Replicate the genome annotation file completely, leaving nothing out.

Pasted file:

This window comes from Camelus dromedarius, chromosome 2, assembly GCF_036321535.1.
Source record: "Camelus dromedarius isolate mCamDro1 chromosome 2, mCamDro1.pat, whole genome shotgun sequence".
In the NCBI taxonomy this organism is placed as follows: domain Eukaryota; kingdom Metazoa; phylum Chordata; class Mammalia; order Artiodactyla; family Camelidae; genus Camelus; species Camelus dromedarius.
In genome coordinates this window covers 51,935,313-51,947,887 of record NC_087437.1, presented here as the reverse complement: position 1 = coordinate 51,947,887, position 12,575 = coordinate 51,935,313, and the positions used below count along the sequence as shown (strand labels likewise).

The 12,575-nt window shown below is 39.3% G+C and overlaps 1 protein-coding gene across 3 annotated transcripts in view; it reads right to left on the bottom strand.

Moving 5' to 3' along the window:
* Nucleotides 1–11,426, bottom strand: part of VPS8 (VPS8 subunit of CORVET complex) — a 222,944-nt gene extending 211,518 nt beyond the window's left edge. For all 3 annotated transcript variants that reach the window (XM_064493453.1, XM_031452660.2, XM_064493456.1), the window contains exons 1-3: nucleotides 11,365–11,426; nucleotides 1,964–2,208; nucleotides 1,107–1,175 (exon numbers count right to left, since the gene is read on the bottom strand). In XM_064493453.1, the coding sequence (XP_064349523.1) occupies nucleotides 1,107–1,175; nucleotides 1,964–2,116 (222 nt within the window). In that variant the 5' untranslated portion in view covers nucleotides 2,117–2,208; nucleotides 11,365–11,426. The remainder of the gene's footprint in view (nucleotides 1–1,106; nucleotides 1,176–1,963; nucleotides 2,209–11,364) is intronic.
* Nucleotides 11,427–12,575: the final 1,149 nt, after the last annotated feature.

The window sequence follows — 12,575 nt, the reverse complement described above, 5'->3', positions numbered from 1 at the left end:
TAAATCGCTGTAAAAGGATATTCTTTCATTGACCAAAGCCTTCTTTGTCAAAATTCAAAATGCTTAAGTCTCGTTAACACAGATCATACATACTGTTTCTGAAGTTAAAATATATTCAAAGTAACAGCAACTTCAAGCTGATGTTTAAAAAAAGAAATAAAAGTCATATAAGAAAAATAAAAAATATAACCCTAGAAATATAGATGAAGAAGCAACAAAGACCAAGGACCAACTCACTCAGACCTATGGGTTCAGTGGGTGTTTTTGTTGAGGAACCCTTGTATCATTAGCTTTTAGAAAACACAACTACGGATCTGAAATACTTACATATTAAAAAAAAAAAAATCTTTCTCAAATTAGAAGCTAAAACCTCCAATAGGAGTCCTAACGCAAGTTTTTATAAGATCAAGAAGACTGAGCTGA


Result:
This window comes from Camelus dromedarius, chromosome 2, assembly GCF_036321535.1.
Source record: "Camelus dromedarius isolate mCamDro1 chromosome 2, mCamDro1.pat, whole genome shotgun sequence".
In the NCBI taxonomy this organism is placed as follows: domain Eukaryota; kingdom Metazoa; phylum Chordata; class Mammalia; order Artiodactyla; family Camelidae; genus Camelus; species Camelus dromedarius.
In genome coordinates this window covers 51,935,313-51,947,887 of record NC_087437.1, presented here as the reverse complement: position 1 = coordinate 51,947,887, position 12,575 = coordinate 51,935,313, and the positions used below count along the sequence as shown (strand labels likewise).

The 12,575-nt window shown below is 39.3% G+C and overlaps 1 protein-coding gene across 3 annotated transcripts in view; it reads right to left on the bottom strand.

Moving 5' to 3' along the window:
* Nucleotides 1–11,426, bottom strand: part of VPS8 (VPS8 subunit of CORVET complex) — a 222,944-nt gene extending 211,518 nt beyond the window's left edge. For all 3 annotated transcript variants that reach the window (XM_064493453.1, XM_031452660.2, XM_064493456.1), the window contains exons 1-3: nucleotides 11,365–11,426; nucleotides 1,964–2,208; nucleotides 1,107–1,175 (exon numbers count right to left, since the gene is read on the bottom strand). In XM_064493453.1, the coding sequence (XP_064349523.1) occupies nucleotides 1,107–1,175; nucleotides 1,964–2,116 (222 nt within the window). In that variant the 5' untranslated portion in view covers nucleotides 2,117–2,208; nucleotides 11,365–11,426. The remainder of the gene's footprint in view (nucleotides 1–1,106; nucleotides 1,176–1,963; nucleotides 2,209–11,364) is intronic.
* Nucleotides 11,427–12,575: the final 1,149 nt, after the last annotated feature.

The window sequence follows — 12,575 nt, the reverse complement described above, 5'->3', positions numbered from 1 at the left end:
TAAATCGCTGTAAAAGGATATTCTTTCATTGACCAAAGCCTTCTTTGTCAAAATTCAAAATGCTTAAGTCTCGTTAACACAGATCATACATACTGTTTCTGAAGTTAAAATATATTCAAAGTAACAGCAACTTCAAGCTGATGTTTAAAAAAAGAAATAAAAGTCATATAAGAAAAATAAAAAATATAACCCTAGAAATATAGATGAAGAAGCAACAAAGACCAAGGACCAACTCACTCAGACCTATGGGTTCAGTGGGTGTTTTTGTTGAGGAACCCTTGTATCATTAGCTTTTAGAAAACACAACTACGGATCTGAAATACTTACATATTAAAAAAAAAAAAATCTTTCTCAAATTAGAAGCTAAAACCTCCAATAGGAGTCCTAACGCAAGTTTTTATAAGATCAAGAAGACTGAGCTGA